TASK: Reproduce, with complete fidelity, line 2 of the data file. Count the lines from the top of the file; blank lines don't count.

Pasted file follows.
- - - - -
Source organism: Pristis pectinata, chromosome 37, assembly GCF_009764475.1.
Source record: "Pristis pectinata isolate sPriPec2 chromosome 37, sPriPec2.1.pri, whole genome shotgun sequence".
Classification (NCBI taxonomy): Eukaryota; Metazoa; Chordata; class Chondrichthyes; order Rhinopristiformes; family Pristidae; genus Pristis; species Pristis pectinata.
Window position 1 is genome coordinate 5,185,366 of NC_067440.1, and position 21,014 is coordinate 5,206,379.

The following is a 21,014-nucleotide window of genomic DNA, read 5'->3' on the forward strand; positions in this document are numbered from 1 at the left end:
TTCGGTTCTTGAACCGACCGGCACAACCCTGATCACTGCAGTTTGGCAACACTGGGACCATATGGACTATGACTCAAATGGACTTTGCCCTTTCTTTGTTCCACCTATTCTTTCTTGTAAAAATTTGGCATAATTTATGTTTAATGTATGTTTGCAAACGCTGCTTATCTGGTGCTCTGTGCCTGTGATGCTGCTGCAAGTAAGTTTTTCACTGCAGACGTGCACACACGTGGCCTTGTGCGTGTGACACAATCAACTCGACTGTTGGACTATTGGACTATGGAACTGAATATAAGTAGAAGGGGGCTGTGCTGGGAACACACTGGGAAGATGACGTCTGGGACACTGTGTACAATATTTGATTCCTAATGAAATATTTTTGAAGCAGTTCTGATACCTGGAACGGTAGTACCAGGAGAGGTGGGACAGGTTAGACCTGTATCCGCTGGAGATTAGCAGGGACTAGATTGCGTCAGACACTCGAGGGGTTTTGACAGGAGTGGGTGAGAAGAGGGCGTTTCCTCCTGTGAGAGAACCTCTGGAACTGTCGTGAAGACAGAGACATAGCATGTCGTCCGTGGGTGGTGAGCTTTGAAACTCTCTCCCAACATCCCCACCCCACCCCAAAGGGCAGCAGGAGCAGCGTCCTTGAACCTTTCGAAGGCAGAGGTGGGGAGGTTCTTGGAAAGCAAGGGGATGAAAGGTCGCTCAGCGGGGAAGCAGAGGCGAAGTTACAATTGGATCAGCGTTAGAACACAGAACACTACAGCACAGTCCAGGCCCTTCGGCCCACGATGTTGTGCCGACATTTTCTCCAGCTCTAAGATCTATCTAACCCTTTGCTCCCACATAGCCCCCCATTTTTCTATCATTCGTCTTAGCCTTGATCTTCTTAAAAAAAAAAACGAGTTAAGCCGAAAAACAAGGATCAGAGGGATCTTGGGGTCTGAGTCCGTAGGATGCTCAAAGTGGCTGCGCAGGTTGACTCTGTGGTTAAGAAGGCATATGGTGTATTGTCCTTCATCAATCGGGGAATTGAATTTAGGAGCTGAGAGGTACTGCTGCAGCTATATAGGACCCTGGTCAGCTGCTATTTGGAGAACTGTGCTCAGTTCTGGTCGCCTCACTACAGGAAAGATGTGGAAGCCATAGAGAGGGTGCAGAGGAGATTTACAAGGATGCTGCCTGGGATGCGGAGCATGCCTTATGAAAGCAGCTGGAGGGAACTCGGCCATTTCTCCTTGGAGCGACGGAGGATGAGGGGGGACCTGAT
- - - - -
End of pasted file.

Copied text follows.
Source record: "Pristis pectinata isolate sPriPec2 chromosome 37, sPriPec2.1.pri, whole genome shotgun sequence".